by Jeffrey Vollmer (Estonia 1997-99)
Self Published, $15; ebook $8.00
Reviewed by Darcy Munson Meijer (in Gabon from 1982-1984.
Faded Gray by Jeffrey Vollmer is the only Peace Corps Worldwide book I’ve reviewed that involves a corrupt Peace Corps. This and the development of the main character make this work of fiction quite interesting. However, before Vollmer pens additional books, he should take a course in syntax and punctuation or pay an editor to help him with his stories.
Faded Gray follows Grayson Palmer, a PCV posted in Estonia, part of the “former Soviet Union’s wild east.” Palmer’s assignment is to author grant proposals for the Tartu Industrial Park and Science Incubator, or TIPSI. Grayson quickly learns that he can make additional money by writing grants for goods and services already funded. As he settles in, he comes to see this not as corruption but “trickle-down.”
Most of the other PCVs in Estonia are dysfunctional, unpleasant people. At one point Grayson asks himself whether anyone who enters the Corps today fits the ideal envisioned by JFK and Sargent Shriver. He befriends two other Volunteers, Ilene and Lloyd. Lloyd is supposedly an English teacher, but gives “lessons” to beautiful women in his sauna. He also grows and sells top-grade marijuana. Ilene and Grayson become lovers, but Grayson senses that, like Lloyd, there is more to her than meets the eye. The action picks up when Grayson meets a Turkish gangster and becomes dangerously involved with the Eurasian mob. After an exciting rescue scene, a shocking aspect of Peace Corps/Estonia is revealed, and Grayson must make a difficult choice.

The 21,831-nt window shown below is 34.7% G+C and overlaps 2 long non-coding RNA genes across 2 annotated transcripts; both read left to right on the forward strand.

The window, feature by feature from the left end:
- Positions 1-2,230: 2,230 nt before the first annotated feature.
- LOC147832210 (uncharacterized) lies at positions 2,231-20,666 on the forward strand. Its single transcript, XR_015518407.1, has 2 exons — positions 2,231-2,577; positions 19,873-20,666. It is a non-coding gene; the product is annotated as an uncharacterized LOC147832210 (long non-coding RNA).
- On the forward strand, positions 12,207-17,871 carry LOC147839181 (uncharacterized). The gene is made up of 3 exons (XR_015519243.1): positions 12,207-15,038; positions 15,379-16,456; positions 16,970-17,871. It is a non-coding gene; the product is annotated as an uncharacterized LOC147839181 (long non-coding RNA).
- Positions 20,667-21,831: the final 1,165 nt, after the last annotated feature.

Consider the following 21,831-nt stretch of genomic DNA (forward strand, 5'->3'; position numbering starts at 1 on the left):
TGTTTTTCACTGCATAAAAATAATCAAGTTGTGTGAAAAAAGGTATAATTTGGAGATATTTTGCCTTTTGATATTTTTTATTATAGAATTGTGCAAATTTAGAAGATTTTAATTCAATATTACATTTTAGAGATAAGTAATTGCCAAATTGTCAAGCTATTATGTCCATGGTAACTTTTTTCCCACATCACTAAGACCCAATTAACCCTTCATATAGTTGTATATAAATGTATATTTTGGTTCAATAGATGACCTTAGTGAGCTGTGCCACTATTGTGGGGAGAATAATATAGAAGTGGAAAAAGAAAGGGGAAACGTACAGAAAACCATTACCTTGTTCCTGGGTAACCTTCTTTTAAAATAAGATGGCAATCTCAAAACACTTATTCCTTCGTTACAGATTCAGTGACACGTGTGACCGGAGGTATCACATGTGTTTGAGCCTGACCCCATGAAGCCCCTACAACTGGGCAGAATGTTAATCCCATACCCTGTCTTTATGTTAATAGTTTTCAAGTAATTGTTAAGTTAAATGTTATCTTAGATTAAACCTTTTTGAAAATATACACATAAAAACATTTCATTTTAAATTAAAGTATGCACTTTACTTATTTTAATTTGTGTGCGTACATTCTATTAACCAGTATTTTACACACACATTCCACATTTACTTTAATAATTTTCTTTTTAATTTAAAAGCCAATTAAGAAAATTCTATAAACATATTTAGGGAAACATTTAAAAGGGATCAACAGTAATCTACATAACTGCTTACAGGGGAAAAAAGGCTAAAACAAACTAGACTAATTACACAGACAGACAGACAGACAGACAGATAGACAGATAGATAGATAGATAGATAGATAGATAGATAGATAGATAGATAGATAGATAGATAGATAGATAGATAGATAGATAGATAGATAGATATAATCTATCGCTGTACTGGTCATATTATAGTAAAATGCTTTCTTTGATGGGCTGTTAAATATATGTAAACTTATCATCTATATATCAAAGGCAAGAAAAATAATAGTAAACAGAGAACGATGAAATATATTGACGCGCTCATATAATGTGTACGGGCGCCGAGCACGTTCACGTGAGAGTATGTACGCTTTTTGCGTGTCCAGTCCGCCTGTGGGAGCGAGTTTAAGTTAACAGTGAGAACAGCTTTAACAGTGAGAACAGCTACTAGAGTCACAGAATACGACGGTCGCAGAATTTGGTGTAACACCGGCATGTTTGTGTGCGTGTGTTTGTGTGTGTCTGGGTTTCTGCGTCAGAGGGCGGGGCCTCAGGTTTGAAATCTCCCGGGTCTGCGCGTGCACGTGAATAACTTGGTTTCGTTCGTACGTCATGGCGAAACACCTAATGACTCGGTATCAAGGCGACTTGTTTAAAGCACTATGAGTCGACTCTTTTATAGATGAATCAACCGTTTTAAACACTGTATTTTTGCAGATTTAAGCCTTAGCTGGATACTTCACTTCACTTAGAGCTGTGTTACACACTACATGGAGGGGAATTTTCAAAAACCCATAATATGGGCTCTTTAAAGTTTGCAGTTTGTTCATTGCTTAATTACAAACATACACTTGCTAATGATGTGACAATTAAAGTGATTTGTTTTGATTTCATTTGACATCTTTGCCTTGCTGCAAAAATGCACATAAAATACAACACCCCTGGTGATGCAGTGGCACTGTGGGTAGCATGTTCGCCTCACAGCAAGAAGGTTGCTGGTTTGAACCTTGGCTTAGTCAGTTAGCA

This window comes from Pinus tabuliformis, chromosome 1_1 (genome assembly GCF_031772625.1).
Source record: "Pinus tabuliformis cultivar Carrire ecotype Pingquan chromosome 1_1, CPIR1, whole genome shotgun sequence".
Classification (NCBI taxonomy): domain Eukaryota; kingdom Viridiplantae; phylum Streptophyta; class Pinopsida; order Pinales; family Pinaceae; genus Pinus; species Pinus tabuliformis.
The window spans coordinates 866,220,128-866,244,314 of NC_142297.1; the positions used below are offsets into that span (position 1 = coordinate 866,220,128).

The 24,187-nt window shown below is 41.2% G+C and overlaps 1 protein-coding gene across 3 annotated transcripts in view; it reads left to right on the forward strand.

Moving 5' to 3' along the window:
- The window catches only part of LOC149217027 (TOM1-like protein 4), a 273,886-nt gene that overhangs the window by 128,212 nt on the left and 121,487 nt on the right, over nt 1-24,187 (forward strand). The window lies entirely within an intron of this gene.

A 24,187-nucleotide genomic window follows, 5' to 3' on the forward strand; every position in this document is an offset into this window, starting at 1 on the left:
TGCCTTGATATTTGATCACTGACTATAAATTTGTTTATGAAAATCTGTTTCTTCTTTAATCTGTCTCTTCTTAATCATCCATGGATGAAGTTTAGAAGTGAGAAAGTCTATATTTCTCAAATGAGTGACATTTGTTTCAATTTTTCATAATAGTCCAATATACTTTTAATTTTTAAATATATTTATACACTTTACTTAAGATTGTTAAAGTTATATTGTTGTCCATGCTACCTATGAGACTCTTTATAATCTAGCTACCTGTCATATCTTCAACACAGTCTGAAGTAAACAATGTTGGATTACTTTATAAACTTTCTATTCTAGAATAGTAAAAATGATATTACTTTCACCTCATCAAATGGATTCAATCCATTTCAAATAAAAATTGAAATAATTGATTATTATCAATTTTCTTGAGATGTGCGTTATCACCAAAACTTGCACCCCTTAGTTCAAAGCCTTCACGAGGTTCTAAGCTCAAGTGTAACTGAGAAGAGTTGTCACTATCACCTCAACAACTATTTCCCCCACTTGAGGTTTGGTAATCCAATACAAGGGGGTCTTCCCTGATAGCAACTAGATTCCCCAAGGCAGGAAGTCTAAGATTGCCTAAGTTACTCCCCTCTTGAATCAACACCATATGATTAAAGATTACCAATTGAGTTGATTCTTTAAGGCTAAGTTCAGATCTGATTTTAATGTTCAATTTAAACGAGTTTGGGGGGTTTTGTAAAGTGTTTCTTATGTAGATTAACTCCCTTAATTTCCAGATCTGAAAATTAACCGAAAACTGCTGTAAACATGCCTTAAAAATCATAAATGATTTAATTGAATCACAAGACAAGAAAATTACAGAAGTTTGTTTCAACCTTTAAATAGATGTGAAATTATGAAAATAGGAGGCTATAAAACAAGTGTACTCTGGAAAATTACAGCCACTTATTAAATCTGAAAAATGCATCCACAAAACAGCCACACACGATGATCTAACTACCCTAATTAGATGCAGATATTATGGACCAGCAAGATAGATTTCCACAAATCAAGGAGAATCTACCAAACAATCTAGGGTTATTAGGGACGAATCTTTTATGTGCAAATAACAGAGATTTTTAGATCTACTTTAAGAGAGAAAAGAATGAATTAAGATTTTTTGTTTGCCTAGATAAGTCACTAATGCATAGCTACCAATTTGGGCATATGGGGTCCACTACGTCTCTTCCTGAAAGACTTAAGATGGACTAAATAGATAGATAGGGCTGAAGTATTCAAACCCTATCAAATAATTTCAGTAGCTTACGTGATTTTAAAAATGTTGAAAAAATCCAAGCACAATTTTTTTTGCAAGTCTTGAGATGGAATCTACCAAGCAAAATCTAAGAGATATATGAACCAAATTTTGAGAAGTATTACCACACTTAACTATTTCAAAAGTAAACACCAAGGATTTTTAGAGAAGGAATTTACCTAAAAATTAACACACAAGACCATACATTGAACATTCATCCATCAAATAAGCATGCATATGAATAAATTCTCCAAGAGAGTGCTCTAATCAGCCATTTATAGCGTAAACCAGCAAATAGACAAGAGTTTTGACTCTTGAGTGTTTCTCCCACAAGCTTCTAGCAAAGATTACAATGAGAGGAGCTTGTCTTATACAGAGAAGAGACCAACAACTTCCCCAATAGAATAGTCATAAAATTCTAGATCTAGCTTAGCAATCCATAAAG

This isn’t the Peace Corps that Harry Belafonte convinced me to join. Indeed, it’s not the agency that I worked for in Gabon in the early 80s. It’s a Corps whose cynical Volunteers serve themselves first. The late 90s Peace Corps in Faded Gray stimulates the Latvian economy by selling marijuana. “Or does the American government plant “volunteers” there to do these things? Either way, the Peace Corps is compromised.” From there, it’s a small step to training particular Volunteers to gather information for the U.S. government. Even in Grayson’s early training, volunteers “manipulate statistics into information the State Department compiles to justify its actions.”
Vollmer’s plot recalls questionable incidents in recent Peace Corps history in which its integrity was threatened, including the 2008 incident at the American embassy in Bolivia and President Bush’s proposal for more cooperation between the Peace Corps and the military. In a disturbing article in U.S. News and World Report from 12/12 - “How the Peace Corps Benefits Diplomatic Security” - RPCV Robert Nolan says that the Peace Corps could benefit diplomatic security by supplementing the activities of the State Department. He proposes increasing Peace Corps funding significantly, “with the aim of boosting volunteer activity specifically in the Middle East and North Africa.” Nolan’s agenda is nauseatingly transparent, and Vollmer is right to deal with this issue.
Vollmer does a fine job developing the main character. Grayson’s pre-Corps background informs his steady character, his mental and physical toughness. Knowing this solitary, intelligent man’s thoughts and feelings made me sympathize with his choices. It is not hard even for a man with integrity to slip into that gray area between right and wrong, especially when evil forces contrive against him, bending his strengths to their own use.
I enjoyed Vollmer’s Faded Gray. I was intrigued by this depiction of a corrupt Corps, and I appreciated Vollmer’s close-up look at modern Estonia. Vollmer creates suspense in Gray’s steady descent into the underworld and his collision with an evil truth. The mechanical and syntactic errors were very distracting, however. Vollmer needs to master his written English before settling down to write his next book.
Darcy Munson Meijer served in the Peace Corps as a TEFL in Gabon from 1982-1984. She currently teaches English at Zayed University in the United Arab Emirates.